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Emancipation

EMI Records

Released as a triple album to celebrate Prince’s parting with Warner Brothers, Prince had been stockpiling his latest songs over recent years so not to give his former label access to this material, releasing them under EMI instead when free from the bounds of his contract.

Imagine yourself sitting in a room with the biggest of the big in the recording industry, and you have ‘Slave’ written on your face. That changes the entire conversation.

Despite his distrust with record companies, Prince, whilst still under the name of The Artist Formally Known As Prince, released Emancipation with EMI, barely a week after his contract with Warner Brothers Records had been fulfilled. Emancipation is Prince’s first album also to contain cover versions: Betcha By Golly Wow! (The Stylistics); La, La, La Means I Love You (The Delfonics); One Of Us (Joan Osbourne) and; I Can’t Make You Love Me (Bonnie Rait). The track My Computer features vocals from Kate Bush who Prince collaborated with in 1993 for her song Why Should I Love You? (5:02).

Prince was very content with the relationship with EMI and intended to put out a second album with them, however the label fell into bankruptcy during the Emancipation album’s promotion. Despite this, Emancipation went on to sell two million copies and became the fourth biggest selling triple album of US music history (it is certified double Platinum by the RIAA). Indeed the album contains so many songs it needed its own lyric book to be separately published and unable to include with the set. The exact 60 minute running length of each disk is entirely intentional.

Performers

All Instruments
The Artist Formally Known As Prince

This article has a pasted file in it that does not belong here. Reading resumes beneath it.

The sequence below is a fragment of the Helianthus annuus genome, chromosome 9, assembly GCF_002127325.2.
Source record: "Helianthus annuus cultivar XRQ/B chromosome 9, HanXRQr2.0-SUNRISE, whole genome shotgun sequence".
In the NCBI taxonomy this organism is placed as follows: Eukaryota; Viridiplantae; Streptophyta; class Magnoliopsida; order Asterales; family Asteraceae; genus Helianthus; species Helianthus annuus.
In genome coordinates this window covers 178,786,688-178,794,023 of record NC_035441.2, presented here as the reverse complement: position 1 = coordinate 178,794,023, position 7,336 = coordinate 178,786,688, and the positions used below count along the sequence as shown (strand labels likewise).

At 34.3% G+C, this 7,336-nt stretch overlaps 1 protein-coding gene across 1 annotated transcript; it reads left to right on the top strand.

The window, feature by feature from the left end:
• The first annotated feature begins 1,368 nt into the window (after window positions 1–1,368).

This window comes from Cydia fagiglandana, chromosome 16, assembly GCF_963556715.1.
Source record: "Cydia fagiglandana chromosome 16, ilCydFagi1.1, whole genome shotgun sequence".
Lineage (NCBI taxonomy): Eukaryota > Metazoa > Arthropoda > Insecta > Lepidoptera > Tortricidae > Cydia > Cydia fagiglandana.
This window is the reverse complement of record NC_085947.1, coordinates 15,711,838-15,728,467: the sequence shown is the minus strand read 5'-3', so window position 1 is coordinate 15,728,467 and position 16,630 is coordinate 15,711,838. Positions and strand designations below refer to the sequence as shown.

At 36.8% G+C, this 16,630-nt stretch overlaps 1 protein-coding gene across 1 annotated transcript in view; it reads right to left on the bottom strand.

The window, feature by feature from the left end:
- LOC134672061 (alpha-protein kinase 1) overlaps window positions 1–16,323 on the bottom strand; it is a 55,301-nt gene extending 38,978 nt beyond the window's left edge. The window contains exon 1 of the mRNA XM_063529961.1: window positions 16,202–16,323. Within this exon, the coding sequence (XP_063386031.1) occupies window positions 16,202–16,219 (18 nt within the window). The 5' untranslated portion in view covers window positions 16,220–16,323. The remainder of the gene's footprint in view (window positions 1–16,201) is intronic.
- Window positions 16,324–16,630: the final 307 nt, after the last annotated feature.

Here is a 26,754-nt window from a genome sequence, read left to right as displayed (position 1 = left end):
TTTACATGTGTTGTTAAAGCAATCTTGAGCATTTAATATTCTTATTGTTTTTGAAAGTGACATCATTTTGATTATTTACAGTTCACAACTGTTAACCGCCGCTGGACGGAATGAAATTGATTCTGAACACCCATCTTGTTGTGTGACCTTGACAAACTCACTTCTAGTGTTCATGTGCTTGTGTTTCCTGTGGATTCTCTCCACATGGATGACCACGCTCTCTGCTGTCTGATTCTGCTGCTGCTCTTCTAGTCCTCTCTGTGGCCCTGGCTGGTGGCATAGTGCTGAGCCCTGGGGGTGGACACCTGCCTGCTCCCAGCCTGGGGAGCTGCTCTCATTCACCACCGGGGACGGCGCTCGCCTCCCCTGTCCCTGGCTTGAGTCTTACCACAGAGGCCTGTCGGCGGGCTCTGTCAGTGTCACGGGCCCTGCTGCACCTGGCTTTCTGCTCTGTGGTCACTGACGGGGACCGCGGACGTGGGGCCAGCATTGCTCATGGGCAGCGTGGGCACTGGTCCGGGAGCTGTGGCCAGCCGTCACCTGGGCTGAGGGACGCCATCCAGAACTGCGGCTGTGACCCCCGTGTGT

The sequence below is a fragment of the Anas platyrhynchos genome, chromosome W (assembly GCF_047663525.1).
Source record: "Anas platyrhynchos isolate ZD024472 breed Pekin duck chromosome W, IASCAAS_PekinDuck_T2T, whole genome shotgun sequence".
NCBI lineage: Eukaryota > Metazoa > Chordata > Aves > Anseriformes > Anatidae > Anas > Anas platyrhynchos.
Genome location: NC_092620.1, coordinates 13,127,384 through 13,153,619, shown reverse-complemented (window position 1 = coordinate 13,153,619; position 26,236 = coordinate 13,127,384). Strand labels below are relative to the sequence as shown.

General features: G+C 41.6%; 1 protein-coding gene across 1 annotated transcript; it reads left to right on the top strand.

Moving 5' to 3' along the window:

Drums
Kirky Johnson
Keyboards
Morris Hayes
Bass Guitar
Rhonda Smith
Saxophone
Eric Leeds
Hornz
NPG Hornz

Data

Producer
The Artist Formally Known As Prince
Label
NPG Records
Distributor
EMI Records
Cover Art
Steve Parke
Released
22 years ago, on 19 November 1996
Running Time
180:00
US Chart Peak
11
UK Chart Peak
18
Prince Album
#19

Tracklist

Disk 1

  1. Jam Of The Year [feat. Rosie Gaines] (6:09)
  2. Right Back Here In My Arms (4:42)
  3. Somebody's Somebody (4:43) 1
  4. Get Yo Groove On (6:31)
  5. Courtin' Time (2:46)
  6. Betcha By Golly Wow! (3:30) 1 2
  7. We Gets Up (4:17)
  8. White Mansion (4:47)
  9. Damned If Eye Do [feat. Mayte] (5:20)
  10. Eye Can't Make U Love Me (6:37) 3
  11. Mr. Happy [feat. Scrap D] (4:46)
  12. In This Bed Eye Scream (5:40)
Running Time
60:00

Disk 2

  1. Sex In The Summer (5:56)
  2. One Kiss At A Time (4:40)
  3. Soul Sanctuary (4:41)
  4. Emale (3:37)
  5. Curious Child (2:57)
  6. Dreamin' About U (3:52)
  7. Joint 2 Joint (7:51)
  8. The Holy River (6:55) 1
  9. Let's Have A Baby (4:07)
  10. Saviour (5:48)
  11. The Plan (1:46)
  12. Friend, Lover, Sister, Mother/Wife (7:37)
Running Time
60:00

Disk 3

  1. Slave (4:51)
  2. New World (3:42)
  3. The Human Body (5:41)
  4. Face Down (3:16)
  5. La, La, La Means Eye Love U (3:58) 4
  6. Style (6:40)
  7. Sleep Around (7:41)
  8. Da, Da, Da [feat. Scrap D] (5:15)
  9. My Computer [feat. Kate Bush] (4:36)
  10. One Of Us (5:19) 5
  11. The Love We Make (4:38)
  12. Emancipation (4:12)